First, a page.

It Had To Be You, Django
What is there to say, Django Reinhardt?
You take forever now to smoke
That cigarette on the album cover.
A perfect swirl of smoke
Rises past your svelte lapel.
It all went pretty well that evening,
Even from here I can tell.
You did the gypsy thing
The jazz thing, the war thing
And now I’m older than you then
I still can’t do the guitar thing
The way you did with just two fingers.
Your wife made trinkets out of celluloid
Shirt collars, the same stuff they used to use
For film and like old pictures always could
It can burn. And then it did.
The caravan you lived in,
You two crazy kids in your teens,
The whole thing caught light
And as you saved your wife
You lost your hand; or at least some fingers.
You thought it would change your life
And it did but not the way
Anyone might have thought.
You were a gypsy jazz musician.
You looked like a Jew;
That’s what people said in those days.
Some places they still do but you,
When the Nazis came you got lucky.
Hitler might have detested jazz;
And Heydrich, the Reich Gaulieter of Bohemia
And Moravia wrote the rules but the guys
With the boots and the guns, the farm boys
And the doctors, the fliers and the sailors
Listening to Lili Marlene and Bing
And Miller and Dorsey, all of that swing thing
They liked that stuff. They were hep to that jive,
Man. Betty Grable! What a dish!
That music swung too, so Django, you didn’t
When nobody would have taken bets on you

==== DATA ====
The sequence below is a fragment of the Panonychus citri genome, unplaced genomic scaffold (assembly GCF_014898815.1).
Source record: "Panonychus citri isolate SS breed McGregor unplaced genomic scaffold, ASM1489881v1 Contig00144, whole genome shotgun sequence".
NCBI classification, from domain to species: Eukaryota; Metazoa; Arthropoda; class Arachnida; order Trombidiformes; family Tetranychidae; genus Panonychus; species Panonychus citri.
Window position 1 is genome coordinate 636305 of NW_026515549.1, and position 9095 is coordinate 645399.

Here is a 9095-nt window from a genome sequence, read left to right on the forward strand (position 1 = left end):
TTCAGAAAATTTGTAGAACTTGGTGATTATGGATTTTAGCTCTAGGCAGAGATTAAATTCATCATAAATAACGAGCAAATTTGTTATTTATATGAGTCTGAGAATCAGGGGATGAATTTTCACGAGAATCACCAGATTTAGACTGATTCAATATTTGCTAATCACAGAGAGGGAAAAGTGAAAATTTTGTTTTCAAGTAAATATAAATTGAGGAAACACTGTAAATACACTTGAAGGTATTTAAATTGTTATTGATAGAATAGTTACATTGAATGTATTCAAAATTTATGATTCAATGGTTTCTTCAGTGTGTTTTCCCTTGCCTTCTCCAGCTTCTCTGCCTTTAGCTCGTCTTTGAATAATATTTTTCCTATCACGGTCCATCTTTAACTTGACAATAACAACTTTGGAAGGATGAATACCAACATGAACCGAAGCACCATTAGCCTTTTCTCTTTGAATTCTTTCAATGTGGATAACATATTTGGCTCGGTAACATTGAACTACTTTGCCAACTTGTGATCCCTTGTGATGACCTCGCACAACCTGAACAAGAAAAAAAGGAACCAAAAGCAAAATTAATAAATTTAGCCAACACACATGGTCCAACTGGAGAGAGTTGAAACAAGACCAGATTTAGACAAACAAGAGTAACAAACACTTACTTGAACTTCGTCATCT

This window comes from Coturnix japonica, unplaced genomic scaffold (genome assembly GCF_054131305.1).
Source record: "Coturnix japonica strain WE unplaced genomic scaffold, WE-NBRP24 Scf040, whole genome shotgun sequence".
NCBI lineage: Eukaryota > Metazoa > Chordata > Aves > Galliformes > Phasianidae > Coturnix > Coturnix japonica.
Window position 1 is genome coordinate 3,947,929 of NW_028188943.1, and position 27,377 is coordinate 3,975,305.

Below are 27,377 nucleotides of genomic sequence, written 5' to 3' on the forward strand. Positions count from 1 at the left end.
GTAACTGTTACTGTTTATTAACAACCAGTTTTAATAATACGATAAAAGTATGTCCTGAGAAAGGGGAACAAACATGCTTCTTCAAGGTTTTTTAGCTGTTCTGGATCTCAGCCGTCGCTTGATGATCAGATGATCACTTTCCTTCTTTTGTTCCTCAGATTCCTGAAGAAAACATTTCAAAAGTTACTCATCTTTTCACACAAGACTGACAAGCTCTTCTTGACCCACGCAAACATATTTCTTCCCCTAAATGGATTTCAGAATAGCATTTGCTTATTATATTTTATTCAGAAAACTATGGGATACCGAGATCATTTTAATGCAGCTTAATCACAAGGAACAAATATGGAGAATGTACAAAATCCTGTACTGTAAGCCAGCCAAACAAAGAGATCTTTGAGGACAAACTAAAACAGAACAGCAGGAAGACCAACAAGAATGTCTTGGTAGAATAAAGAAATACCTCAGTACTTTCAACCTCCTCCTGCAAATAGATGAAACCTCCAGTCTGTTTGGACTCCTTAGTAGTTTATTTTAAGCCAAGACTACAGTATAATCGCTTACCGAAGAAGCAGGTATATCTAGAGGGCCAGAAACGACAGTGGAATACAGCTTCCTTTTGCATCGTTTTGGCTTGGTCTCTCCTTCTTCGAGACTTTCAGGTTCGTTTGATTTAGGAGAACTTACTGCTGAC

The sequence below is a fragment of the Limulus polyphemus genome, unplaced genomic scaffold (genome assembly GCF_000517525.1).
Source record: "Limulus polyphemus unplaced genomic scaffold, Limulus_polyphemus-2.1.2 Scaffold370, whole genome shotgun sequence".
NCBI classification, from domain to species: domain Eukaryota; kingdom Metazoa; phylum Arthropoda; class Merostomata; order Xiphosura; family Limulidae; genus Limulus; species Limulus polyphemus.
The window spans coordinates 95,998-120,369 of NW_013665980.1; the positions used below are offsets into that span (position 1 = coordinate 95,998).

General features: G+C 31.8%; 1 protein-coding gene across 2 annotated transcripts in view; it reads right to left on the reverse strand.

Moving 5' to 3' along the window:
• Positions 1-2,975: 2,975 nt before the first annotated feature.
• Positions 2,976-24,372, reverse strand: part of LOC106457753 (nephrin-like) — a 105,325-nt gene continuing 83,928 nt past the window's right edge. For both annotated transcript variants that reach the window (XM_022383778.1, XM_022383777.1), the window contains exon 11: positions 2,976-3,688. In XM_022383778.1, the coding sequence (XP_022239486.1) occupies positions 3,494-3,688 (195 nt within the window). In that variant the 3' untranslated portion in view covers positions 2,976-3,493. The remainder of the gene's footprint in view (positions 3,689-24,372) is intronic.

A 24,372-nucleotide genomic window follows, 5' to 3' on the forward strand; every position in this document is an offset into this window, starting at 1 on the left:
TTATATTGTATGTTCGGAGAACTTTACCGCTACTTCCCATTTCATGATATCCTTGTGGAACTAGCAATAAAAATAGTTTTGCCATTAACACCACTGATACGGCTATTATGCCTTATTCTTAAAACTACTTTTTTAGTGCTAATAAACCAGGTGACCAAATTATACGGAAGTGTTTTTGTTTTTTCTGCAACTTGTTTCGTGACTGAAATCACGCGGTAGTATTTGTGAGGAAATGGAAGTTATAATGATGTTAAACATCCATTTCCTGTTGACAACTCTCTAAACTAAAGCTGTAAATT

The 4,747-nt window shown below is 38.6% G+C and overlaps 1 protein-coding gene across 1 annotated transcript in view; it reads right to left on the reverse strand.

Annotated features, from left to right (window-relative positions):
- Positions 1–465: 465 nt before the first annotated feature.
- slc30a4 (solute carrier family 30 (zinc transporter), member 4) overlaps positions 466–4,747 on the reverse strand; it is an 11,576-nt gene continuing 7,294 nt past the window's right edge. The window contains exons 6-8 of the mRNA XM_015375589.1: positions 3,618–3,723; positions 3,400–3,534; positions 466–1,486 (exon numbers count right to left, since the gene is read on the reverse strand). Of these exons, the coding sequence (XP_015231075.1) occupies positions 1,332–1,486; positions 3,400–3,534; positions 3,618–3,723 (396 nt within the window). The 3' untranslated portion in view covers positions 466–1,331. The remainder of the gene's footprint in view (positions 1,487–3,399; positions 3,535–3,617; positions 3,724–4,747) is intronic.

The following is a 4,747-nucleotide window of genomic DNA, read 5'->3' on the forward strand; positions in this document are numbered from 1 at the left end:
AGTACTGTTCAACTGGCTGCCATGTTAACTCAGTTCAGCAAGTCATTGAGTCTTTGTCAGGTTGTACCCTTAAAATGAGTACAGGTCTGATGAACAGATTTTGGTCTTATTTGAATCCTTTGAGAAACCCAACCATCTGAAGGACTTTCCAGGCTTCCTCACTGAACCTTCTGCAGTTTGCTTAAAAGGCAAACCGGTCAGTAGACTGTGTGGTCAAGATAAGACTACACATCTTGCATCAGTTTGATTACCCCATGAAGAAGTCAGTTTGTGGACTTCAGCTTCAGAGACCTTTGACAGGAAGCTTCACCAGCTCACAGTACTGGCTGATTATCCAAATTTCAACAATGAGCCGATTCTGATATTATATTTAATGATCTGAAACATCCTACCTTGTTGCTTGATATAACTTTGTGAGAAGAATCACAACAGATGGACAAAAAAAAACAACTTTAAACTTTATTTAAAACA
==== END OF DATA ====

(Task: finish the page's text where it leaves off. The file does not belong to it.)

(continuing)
Coming out the other side of that war.
Nobody at all. But someone looked after you.
You hid in plain view, playing at the Hot Club de Paris,
Not down some alley off a half-forgotten street
In an unfashionable arrondisement.
Not you. You were still up there with your name
In lights same as it was with you and Grapelli,
Back before; Someone else
With a pressing reason to leave Paris fast.
But it worked out somehow.
Nobody knocked on your door
In the small hours or if they did,
Only for friendly reasons
And with some pressing urgency,
The way it is sometimes.
Someone was looking after you.
And then June ’44
And America and electric guitars
That you never really liked
Listening to you, it’s plain that’s true.
The fluency still there but the sound flat.
Maybe nobody knew what electric guitars
Were for back then. Maybe even you.
Transatlantic meant a week on a ship before
You came home again to Soissons-sur-Seine.
Thirty seconds of pain before
You put down your guitar for good.
You played better with two fingers
Than most people learn to play in two lifetimes,
That sound that people danced to, crooned to,
Swooned to, the forever sound of golden years.
In an imaginary past full of promises
That no-one meant to break, but still.
You know how it goes. You do now, anyway.
You played Limehouse Blues for a place
Where now you need a million,
To even think about it. That’s blue.
Nagasaki for a somewhere else
We don’t like to talk about too much.
You told us, back in Nagasaki
Where the fellers chew tobaccy
The women wiggy waggy woo. And maybe they do.
So I’ll see you in my dreams, and in nuages,
In a Sentimental Moon, Beyond The Sea,
In Echoes Of France with those Swing Guitars,
Swinging In Springtime. It had to be you.
Django. Didn’t it? That and Stephan’s Blues,
Double Whisky, Christmas Swing. Just for Fun.
Oubli. Parfum. Swing 39, 41 and 42.
All of these your tunes. It just had to be you.